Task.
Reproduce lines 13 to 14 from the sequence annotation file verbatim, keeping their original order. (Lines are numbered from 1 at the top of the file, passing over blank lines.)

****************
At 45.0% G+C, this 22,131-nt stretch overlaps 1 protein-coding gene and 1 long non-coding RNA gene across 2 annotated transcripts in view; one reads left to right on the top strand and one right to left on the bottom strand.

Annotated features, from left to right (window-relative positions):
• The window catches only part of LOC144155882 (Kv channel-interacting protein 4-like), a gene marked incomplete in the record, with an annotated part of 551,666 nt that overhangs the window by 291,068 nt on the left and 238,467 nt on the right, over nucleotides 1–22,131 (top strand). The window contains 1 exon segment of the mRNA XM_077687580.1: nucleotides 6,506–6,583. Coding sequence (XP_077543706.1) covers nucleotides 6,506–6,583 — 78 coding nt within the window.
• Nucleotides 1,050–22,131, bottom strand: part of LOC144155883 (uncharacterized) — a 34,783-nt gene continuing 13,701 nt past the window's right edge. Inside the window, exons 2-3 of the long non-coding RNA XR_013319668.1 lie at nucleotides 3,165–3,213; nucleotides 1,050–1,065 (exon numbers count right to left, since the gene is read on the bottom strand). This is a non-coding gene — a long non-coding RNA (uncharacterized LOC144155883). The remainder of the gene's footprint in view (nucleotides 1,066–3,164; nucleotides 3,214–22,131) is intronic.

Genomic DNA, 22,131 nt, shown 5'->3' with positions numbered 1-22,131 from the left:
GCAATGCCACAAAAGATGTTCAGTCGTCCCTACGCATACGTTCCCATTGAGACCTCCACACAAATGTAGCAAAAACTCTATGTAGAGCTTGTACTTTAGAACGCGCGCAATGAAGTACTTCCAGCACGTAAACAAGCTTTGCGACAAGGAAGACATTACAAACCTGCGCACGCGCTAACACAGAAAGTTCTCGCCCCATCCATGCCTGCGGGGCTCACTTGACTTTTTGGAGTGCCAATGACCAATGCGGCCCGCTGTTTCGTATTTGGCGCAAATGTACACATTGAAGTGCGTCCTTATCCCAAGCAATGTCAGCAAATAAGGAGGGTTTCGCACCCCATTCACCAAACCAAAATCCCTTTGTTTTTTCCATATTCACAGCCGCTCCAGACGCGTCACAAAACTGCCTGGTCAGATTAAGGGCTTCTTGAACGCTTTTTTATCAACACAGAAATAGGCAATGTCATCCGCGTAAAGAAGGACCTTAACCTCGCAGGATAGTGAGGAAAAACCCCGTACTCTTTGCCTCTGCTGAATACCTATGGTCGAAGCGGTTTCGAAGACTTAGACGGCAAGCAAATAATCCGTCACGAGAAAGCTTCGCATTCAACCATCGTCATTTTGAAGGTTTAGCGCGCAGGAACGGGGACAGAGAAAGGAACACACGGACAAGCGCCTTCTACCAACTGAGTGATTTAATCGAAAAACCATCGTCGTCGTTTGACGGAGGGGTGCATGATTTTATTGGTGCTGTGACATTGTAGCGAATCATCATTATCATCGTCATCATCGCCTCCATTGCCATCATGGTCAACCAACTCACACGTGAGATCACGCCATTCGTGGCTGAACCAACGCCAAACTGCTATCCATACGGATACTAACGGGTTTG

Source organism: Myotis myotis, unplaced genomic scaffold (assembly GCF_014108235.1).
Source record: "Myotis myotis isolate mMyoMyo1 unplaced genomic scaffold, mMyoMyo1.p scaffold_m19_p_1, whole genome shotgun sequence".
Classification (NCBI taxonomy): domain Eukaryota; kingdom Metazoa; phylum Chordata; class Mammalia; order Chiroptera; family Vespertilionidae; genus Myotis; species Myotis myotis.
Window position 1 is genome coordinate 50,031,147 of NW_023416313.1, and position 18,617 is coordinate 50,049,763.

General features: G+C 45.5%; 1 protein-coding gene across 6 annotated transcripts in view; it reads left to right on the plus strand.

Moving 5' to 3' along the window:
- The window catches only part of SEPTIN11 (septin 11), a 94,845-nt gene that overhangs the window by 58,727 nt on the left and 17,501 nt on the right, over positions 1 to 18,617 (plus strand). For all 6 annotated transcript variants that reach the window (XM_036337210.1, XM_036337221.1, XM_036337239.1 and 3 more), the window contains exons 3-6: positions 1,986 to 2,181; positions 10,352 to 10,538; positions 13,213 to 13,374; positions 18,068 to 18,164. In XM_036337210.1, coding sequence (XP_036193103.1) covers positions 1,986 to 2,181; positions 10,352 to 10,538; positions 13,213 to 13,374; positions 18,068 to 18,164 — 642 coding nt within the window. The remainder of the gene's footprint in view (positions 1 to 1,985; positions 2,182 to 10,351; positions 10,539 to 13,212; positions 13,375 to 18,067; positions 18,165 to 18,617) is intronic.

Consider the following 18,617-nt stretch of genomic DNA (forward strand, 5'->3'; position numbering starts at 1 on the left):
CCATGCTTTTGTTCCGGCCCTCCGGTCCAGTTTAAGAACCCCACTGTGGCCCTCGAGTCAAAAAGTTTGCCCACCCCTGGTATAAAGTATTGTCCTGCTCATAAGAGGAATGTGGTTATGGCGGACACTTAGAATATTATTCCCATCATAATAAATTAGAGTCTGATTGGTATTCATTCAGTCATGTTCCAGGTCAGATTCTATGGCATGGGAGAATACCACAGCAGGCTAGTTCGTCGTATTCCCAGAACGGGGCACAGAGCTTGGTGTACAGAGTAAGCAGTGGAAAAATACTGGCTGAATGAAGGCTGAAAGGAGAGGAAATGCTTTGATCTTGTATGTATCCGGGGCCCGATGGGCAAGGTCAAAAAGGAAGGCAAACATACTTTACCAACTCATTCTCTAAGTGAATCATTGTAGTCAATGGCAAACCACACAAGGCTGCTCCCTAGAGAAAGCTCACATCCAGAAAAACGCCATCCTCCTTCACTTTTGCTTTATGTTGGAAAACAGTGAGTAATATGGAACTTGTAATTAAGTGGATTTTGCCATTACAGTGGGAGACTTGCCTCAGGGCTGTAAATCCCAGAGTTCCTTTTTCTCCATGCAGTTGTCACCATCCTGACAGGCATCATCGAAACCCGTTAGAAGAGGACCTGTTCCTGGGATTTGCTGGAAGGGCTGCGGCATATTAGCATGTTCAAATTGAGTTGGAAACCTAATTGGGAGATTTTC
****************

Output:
- The window catches only part of SEPTIN11 (septin 11), a 94,845-nt gene that overhangs the window by 58,727 nt on the left and 17,501 nt on the right, over positions 1 to 18,617 (plus strand). For all 6 annotated transcript variants that reach the window (XM_036337210.1, XM_036337221.1, XM_036337239.1 and 3 more), the window contains exons 3-6: positions 1,986 to 2,181; positions 10,352 to 10,538; positions 13,213 to 13,374; positions 18,068 to 18,164. In XM_036337210.1, coding sequence (XP_036193103.1) covers positions 1,986 to 2,181; positions 10,352 to 10,538; positions 13,213 to 13,374; positions 18,068 to 18,164 — 642 coding nt within the window. The remainder of the gene's footprint in view (positions 1 to 1,985; positions 2,182 to 10,351; positions 10,539 to 13,212; positions 13,375 to 18,067; positions 18,165 to 18,617) is intronic.

Consider the following 18,617-nt stretch of genomic DNA (forward strand, 5'->3'; position numbering starts at 1 on the left):